This Jellyfish Doesn’t Have Chance

Just received this great photo from a friend of friend.  Gary Bernier took this while diving at the ship wrecks off  North Carolina. A cookie goes to the person who can name both the jellyfish and fish.

Have dive photographs?  Send them along and we will post them at DSN!

Dr. M (1623 Posts)

Craig McClain is the Assistant Director of Science for the National Evolutionary Synthesis Center, created to facilitate research to address fundamental questions in evolutionary science. He has conducted deep-sea research for 11 years and published over 40 papers in the area. He has participated in dozens of expeditions taking him to the Antarctic and the most remote regions of the Pacific and Atlantic. Craig’s research focuses mainly on marine systems and particularly the biology of body size, biodiversity, and energy flow. He focuses often on deep-sea systems as a natural test of the consequences of energy limitation on biological systems. He is the author and chief editor of Deep-Sea News, a popular deep-sea themed blog, rated the number one ocean blog on the web and winner of numerous awards. Craig’s popular writing has been featured in Cosmos, Science Illustrated, American Scientist, Wired, Mental Floss, and the Open Lab: The Best Science Writing on the Web.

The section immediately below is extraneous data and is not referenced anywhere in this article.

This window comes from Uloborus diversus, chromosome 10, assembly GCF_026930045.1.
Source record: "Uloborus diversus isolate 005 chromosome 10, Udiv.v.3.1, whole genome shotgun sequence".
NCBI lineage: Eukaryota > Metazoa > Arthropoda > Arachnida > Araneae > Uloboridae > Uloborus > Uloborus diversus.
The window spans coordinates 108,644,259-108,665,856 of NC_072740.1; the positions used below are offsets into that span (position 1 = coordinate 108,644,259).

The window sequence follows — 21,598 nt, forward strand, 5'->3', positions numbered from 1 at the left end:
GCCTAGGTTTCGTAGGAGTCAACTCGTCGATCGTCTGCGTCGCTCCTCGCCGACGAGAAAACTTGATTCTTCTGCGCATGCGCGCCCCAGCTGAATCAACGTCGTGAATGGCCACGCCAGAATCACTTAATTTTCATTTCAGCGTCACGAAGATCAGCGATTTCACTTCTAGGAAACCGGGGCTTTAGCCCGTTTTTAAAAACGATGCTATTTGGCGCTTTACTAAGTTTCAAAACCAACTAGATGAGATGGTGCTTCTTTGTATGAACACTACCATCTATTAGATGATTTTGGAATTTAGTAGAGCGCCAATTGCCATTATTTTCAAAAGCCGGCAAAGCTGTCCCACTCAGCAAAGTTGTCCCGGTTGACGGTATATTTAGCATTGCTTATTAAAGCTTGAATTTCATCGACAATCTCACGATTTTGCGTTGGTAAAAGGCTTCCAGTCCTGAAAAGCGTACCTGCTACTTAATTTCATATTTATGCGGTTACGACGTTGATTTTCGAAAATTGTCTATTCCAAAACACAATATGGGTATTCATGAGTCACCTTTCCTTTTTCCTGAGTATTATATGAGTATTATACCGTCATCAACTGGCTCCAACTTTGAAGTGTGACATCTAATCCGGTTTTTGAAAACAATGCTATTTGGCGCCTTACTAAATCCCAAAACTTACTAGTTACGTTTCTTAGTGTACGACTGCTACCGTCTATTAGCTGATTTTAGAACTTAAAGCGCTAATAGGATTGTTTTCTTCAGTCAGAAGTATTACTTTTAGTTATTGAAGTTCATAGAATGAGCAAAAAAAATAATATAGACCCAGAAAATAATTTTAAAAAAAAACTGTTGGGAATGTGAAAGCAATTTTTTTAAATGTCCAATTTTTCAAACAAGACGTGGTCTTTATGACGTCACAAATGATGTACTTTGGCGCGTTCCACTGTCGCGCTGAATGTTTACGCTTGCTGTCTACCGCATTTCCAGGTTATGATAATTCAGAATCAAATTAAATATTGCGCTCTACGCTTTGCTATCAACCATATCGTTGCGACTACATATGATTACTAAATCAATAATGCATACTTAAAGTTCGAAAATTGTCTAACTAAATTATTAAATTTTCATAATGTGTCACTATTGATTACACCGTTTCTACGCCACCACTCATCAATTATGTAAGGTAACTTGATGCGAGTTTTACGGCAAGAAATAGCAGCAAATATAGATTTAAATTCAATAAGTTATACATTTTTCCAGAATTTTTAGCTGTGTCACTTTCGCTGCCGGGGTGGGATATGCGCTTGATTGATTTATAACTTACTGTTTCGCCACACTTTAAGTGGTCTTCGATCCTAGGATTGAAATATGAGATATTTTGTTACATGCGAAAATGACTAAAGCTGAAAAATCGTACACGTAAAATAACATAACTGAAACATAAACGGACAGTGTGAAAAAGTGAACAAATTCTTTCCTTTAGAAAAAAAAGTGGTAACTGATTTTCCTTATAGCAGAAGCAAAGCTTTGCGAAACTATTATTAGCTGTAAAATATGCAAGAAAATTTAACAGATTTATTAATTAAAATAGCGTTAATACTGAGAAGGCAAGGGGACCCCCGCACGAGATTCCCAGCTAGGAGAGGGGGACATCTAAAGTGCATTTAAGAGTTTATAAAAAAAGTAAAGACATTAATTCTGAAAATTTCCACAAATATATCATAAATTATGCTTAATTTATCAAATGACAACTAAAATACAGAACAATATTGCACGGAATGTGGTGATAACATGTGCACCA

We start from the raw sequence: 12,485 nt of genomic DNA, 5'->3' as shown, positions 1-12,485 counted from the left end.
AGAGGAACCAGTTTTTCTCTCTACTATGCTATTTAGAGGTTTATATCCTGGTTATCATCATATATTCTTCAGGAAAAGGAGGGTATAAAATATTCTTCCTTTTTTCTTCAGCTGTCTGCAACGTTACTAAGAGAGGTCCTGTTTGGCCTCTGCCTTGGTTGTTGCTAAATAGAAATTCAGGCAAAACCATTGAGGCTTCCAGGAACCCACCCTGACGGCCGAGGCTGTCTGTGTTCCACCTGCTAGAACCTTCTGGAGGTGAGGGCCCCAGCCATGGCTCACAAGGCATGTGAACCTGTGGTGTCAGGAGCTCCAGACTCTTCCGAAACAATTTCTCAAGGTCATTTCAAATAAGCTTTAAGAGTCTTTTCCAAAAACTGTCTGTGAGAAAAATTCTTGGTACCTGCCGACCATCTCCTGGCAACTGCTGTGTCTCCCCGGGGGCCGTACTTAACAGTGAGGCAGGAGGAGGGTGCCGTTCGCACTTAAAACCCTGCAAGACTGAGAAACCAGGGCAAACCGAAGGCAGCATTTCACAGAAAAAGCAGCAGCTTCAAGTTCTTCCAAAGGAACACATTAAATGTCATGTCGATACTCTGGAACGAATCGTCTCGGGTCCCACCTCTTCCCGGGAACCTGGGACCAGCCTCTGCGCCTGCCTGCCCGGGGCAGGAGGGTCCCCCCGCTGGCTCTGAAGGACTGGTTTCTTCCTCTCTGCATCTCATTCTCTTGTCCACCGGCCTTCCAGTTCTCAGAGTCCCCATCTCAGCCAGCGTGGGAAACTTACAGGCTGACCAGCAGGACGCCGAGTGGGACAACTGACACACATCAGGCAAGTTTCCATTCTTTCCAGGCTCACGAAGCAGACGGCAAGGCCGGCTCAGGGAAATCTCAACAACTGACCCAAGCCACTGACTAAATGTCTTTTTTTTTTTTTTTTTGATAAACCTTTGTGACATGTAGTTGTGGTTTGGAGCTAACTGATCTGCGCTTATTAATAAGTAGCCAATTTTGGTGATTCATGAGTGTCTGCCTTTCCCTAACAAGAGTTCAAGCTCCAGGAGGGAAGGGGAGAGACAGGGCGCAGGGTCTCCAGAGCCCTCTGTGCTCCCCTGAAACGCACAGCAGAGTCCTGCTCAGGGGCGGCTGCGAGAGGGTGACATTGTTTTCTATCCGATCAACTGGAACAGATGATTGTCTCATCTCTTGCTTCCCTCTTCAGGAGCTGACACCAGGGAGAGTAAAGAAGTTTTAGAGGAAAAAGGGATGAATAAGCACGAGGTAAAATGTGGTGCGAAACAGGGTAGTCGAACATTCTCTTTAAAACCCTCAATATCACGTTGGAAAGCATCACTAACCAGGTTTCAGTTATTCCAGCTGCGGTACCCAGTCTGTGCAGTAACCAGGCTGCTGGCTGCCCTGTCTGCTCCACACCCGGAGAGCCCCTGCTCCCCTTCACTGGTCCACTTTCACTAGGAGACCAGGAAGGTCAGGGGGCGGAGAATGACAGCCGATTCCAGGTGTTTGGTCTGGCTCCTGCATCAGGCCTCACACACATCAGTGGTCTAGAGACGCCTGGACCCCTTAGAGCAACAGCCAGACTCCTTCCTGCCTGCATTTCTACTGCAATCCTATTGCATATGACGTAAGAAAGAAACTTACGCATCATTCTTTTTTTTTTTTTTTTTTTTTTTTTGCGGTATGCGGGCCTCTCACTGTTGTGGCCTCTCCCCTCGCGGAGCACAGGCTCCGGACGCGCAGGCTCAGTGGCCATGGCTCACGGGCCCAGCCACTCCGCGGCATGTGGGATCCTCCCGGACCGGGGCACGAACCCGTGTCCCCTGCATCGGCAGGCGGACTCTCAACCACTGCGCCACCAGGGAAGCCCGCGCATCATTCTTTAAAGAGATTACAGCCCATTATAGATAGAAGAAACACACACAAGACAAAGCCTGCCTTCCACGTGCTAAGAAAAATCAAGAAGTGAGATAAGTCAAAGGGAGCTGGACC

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4 comments on “This Jellyfish Doesn’t Have Chance
  1. Possibly a Chrysaora jelly by the markings on the top and sides, but the tentacles don’t look right… Might be the photo though. The fish is mullet! Which is amazing smoked.

  2. Could it be cigar minnows (Decapterus punctatus) swimming around a sea nettle, Chrysaora quinquecirrha? I don’t think they are eating it however but maybe smaller critters associated with the the jelly

  3. My ID for the fish are a jack of some sort (Trachurus sp.) All the lateral line scales are highly developed compared with the other body scales. From what I recall of Decapterus, only the posterior scales are well developed. Jump in with a spear, Kevin :-)

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